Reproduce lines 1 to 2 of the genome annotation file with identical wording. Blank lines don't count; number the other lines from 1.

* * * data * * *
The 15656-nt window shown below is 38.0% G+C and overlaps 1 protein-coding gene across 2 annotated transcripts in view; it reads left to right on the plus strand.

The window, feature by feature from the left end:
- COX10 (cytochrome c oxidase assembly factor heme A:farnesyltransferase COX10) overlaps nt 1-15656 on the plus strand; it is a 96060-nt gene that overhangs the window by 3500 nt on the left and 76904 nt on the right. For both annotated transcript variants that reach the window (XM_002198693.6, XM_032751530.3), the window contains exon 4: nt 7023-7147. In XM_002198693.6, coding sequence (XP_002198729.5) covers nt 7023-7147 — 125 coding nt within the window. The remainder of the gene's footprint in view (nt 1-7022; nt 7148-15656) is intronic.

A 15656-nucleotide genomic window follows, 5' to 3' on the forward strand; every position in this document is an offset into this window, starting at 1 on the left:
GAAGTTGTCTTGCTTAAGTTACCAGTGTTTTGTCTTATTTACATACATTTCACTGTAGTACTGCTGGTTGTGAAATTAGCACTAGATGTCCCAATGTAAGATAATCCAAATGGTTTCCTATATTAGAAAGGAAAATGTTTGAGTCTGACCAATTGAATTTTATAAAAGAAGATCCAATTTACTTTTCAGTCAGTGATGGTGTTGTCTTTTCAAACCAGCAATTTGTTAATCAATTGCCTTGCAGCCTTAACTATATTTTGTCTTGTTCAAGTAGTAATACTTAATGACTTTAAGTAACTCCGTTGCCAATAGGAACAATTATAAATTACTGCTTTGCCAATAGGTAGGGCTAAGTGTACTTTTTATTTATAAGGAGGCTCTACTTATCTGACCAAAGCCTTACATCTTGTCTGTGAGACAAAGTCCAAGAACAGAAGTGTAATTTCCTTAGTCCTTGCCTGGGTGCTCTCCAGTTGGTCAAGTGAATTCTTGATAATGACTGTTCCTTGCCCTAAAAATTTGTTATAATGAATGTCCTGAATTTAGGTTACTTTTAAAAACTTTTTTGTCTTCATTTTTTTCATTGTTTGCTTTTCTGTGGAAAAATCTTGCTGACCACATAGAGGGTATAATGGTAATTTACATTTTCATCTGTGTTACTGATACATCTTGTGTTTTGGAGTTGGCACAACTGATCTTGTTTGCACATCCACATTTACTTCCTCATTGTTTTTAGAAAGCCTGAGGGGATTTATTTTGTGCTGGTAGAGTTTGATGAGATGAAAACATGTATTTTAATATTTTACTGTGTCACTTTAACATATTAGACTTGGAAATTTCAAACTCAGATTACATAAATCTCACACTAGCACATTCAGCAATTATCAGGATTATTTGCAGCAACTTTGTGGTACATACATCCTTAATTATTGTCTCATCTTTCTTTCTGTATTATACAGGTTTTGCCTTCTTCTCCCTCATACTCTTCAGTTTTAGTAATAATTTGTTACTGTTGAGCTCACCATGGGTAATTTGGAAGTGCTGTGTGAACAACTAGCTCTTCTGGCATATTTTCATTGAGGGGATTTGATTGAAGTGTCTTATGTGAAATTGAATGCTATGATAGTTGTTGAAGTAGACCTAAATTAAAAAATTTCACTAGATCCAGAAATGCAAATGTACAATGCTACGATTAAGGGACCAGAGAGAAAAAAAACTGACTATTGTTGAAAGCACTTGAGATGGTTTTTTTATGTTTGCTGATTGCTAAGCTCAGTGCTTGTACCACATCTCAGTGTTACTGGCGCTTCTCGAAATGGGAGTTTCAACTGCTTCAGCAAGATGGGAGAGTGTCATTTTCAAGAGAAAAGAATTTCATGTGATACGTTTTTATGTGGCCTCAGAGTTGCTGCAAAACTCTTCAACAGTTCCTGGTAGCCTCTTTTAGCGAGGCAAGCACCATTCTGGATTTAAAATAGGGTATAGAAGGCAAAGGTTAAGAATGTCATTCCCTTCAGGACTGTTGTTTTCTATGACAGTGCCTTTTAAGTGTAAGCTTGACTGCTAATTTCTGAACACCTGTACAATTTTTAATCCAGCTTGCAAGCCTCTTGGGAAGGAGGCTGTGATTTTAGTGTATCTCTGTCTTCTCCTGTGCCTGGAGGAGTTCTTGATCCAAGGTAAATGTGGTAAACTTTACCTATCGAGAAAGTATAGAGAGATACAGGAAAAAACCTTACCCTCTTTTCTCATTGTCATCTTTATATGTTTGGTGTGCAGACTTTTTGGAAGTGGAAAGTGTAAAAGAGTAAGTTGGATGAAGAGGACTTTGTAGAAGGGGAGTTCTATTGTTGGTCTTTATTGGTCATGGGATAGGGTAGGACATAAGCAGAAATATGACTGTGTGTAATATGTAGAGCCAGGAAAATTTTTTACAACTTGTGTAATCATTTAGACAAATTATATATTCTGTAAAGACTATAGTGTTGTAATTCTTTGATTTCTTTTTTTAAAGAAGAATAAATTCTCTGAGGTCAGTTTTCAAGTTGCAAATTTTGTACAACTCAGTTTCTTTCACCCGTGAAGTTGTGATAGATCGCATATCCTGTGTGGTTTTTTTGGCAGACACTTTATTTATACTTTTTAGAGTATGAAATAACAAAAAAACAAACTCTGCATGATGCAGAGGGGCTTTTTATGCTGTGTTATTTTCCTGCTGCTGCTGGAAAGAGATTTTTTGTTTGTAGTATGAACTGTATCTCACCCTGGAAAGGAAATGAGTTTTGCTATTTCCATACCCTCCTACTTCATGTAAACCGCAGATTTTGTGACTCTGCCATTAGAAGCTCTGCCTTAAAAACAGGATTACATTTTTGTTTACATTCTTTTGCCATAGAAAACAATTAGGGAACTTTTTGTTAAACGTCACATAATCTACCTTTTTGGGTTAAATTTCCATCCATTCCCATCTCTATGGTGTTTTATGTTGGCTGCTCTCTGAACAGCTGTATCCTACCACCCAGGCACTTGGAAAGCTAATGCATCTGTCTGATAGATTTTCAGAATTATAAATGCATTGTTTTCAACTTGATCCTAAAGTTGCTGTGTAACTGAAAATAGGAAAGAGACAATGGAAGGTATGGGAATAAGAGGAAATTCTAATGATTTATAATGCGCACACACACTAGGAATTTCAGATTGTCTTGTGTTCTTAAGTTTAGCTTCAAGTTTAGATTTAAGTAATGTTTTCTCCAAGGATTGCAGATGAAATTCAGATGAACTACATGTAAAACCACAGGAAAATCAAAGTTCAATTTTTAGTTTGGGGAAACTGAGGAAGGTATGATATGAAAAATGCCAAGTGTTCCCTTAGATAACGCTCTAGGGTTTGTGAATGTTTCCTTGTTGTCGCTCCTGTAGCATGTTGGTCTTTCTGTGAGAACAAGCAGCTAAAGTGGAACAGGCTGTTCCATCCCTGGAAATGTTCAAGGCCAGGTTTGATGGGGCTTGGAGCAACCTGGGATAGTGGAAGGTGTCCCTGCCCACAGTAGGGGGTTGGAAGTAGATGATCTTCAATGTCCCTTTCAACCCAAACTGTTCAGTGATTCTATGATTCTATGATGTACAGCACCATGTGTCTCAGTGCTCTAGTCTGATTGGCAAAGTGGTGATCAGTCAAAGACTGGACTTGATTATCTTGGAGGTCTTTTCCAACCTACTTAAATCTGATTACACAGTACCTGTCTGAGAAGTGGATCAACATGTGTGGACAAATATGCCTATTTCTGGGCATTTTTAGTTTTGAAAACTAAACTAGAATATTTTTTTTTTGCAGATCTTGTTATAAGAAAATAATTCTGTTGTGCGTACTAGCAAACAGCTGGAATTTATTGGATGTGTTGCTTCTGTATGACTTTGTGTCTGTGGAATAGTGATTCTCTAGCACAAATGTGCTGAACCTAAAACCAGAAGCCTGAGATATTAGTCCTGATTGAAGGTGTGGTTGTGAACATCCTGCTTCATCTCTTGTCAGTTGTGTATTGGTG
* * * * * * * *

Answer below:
The 15656-nt window shown below is 38.0% G+C and overlaps 1 protein-coding gene across 2 annotated transcripts in view; it reads left to right on the plus strand.

The window, feature by feature from the left end: